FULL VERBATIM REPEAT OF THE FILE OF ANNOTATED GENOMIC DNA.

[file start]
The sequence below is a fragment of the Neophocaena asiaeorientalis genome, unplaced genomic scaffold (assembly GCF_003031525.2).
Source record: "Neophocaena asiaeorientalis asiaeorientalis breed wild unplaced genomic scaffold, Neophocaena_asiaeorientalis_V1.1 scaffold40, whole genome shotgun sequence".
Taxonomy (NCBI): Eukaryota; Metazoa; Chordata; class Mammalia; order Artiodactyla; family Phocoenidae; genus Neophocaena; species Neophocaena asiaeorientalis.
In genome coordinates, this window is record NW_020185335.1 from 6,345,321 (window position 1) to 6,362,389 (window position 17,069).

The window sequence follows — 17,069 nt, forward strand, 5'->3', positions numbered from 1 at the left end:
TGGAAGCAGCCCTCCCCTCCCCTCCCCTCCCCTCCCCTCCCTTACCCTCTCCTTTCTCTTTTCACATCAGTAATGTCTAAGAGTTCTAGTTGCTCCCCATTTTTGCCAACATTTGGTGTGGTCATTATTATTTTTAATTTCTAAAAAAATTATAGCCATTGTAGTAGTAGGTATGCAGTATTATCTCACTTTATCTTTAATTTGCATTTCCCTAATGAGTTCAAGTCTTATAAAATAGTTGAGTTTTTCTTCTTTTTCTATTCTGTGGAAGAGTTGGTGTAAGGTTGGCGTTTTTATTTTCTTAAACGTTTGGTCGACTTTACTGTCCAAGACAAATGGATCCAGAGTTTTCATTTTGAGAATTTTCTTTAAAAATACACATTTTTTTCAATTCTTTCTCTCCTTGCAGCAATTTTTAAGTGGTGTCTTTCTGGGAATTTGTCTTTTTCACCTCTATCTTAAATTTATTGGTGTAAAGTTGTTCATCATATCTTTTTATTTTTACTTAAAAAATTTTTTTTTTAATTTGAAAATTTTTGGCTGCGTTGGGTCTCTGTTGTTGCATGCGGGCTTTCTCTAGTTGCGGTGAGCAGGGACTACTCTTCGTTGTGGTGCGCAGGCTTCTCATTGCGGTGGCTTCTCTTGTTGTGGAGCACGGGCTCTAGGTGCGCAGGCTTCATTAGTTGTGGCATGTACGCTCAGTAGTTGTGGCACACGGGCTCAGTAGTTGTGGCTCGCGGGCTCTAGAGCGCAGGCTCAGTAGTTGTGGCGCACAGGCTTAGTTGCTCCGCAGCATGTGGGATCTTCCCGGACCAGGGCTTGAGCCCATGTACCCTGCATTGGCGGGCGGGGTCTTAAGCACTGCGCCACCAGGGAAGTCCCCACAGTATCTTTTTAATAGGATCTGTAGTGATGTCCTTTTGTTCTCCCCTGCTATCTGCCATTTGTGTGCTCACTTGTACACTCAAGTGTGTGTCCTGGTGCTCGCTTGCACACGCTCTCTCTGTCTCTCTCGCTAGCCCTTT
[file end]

The sequence below is a fragment of the Neophocaena asiaeorientalis genome, unplaced genomic scaffold (assembly GCF_003031525.2).
Source record: "Neophocaena asiaeorientalis asiaeorientalis breed wild unplaced genomic scaffold, Neophocaena_asiaeorientalis_V1.1 scaffold40, whole genome shotgun sequence".
Taxonomy (NCBI): Eukaryota; Metazoa; Chordata; class Mammalia; order Artiodactyla; family Phocoenidae; genus Neophocaena; species Neophocaena asiaeorientalis.
In genome coordinates, this window is record NW_020185335.1 from 6,345,321 (window position 1) to 6,362,389 (window position 17,069).

The window sequence follows — 17,069 nt, forward strand, 5'->3', positions numbered from 1 at the left end:
TGGAAGCAGCCCTCCCCTCCCCTCCCCTCCCCTCCCCTCCCTTACCCTCTCCTTTCTCTTTTCACATCAGTAATGTCTAAGAGTTCTAGTTGCTCCCCATTTTTGCCAACATTTGGTGTGGTCATTATTATTTTTAATTTCTAAAAAAATTATAGCCATTGTAGTAGTAGGTATGCAGTATTATCTCACTTTATCTTTAATTTGCATTTCCCTAATGAGTTCAAGTCTTATAAAATAGTTGAGTTTTTCTTCTTTTTCTATTCTGTGGAAGAGTTGGTGTAAGGTTGGCGTTTTTATTTTCTTAAACGTTTGGTCGACTTTACTGTCCAAGACAAATGGATCCAGAGTTTTCATTTTGAGAATTTTCTTTAAAAATACACATTTTTTTCAATTCTTTCTCTCCTTGCAGCAATTTTTAAGTGGTGTCTTTCTGGGAATTTGTCTTTTTCACCTCTATCTTAAATTTATTGGTGTAAAGTTGTTCATCATATCTTTTTATTTTTACTTAAAAAATTTTTTTTTTAATTTGAAAATTTTTGGCTGCGTTGGGTCTCTGTTGTTGCATGCGGGCTTTCTCTAGTTGCGGTGAGCAGGGACTACTCTTCGTTGTGGTGCGCAGGCTTCTCATTGCGGTGGCTTCTCTTGTTGTGGAGCACGGGCTCTAGGTGCGCAGGCTTCATTAGTTGTGGCATGTACGCTCAGTAGTTGTGGCACACGGGCTCAGTAGTTGTGGCTCGCGGGCTCTAGAGCGCAGGCTCAGTAGTTGTGGCGCACAGGCTTAGTTGCTCCGCAGCATGTGGGATCTTCCCGGACCAGGGCTTGAGCCCATGTACCCTGCATTGGCGGGCGGGGTCTTAAGCACTGCGCCACCAGGGAAGTCCCCACAGTATCTTTTTAATAGGATCTGTAGTGATGTCCTTTTGTTCTCCCCTGCTATCTGCCATTTGTGTGCTCACTTGTACACTCAAGTGTGTGTCCTGGTGCTCGCTTGCACACGCTCTCTCTGTCTCTCTCGCTAGCCCTTT